Swaraj Abhiyan chief was speaking at a meeting convened in support of CPI candidate Kanhaiya Kumar, contesting from Bihar's Begusarai seat.
Swaraj India president Yogendra Yadav on Tuesday deplored the repeated mention of Balakot air strikes at election rallies by Prime Minister Narendra Modi, and questioned the Election Commission's "reluctance" to take cognisance of it.
The renowned psephologist, who was a founding member of the Aam Aadmi Party and upon expulsion floated a new outfit, Swaraj Abhiyan, was speaking at a meeting convened in support of CPI candidate Kanhaiya Kumar, contesting from Bihar's Begusarai seat.
"Soon after the Balakot strikes, I had said that any self-respecting nation would like to come up with a response. So, let there be a response but the government must not try to cash in on it politically and let the opposition not criticise the regime on the matter of national security,” he said.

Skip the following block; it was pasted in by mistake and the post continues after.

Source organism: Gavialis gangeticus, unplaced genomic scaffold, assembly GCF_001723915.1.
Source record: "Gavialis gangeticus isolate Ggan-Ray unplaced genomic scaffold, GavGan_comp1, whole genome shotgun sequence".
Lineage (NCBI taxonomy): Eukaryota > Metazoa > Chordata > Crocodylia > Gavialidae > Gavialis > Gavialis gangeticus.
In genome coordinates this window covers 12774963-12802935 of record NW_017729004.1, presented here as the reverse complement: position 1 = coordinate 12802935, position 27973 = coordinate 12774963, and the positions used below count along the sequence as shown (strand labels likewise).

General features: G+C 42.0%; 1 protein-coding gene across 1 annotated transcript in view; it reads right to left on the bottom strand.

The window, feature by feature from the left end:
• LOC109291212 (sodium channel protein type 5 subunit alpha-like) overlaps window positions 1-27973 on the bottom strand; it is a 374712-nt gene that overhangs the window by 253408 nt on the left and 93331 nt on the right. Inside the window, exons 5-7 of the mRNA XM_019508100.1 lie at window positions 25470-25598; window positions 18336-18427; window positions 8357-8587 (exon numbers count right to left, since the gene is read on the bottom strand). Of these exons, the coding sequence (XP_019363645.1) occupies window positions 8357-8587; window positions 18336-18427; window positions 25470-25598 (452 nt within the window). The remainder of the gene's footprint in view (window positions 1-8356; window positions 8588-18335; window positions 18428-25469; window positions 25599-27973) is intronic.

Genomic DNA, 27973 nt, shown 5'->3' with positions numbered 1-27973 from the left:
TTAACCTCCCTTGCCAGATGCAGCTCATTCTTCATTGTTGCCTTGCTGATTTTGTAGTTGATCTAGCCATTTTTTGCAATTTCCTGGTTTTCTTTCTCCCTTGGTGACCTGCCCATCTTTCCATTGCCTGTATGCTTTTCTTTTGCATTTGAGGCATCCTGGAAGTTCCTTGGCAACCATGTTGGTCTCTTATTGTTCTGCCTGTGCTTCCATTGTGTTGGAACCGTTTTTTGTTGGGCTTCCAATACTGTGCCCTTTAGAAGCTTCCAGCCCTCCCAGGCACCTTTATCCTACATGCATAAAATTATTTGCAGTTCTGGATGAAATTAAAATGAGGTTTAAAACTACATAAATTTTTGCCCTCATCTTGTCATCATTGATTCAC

"But, unfortunately, the prime minister himself did not exhibit a sense of propriety," Yadav added. He said nobody would have held anything against Modi had he simply told the nation that the armed forces have carried out the operation in Balakot, and "we are proud of that".
"But he did not stop there. On the day air strikes were carried out, he was addressing a rally in Rajasthan with photographs of the martyrs of Pulwama attack adorning the background of the dais, and Modi proclaiming that the response was by virtue of his being in power.
"It is a dangerous thing to do. The people of the country should understand that whenever there have been attempts to use the valour of armed forces to score political points, the polity has degenerated into military rule. You need to look no farther than Pakistan to understand this trend," Yadav said.
Criticising the EC, he said it seems to be unmoved at the continuous mention of the Balakot strikes to seek votes. "Amid all these transgressions, I wonder what the Election Commission is doing.... In rally after rally, PM Modi is using the Balakot air strikes to seek votes. But, the EC seems to be totally unmoved," the academician-turned-politician said.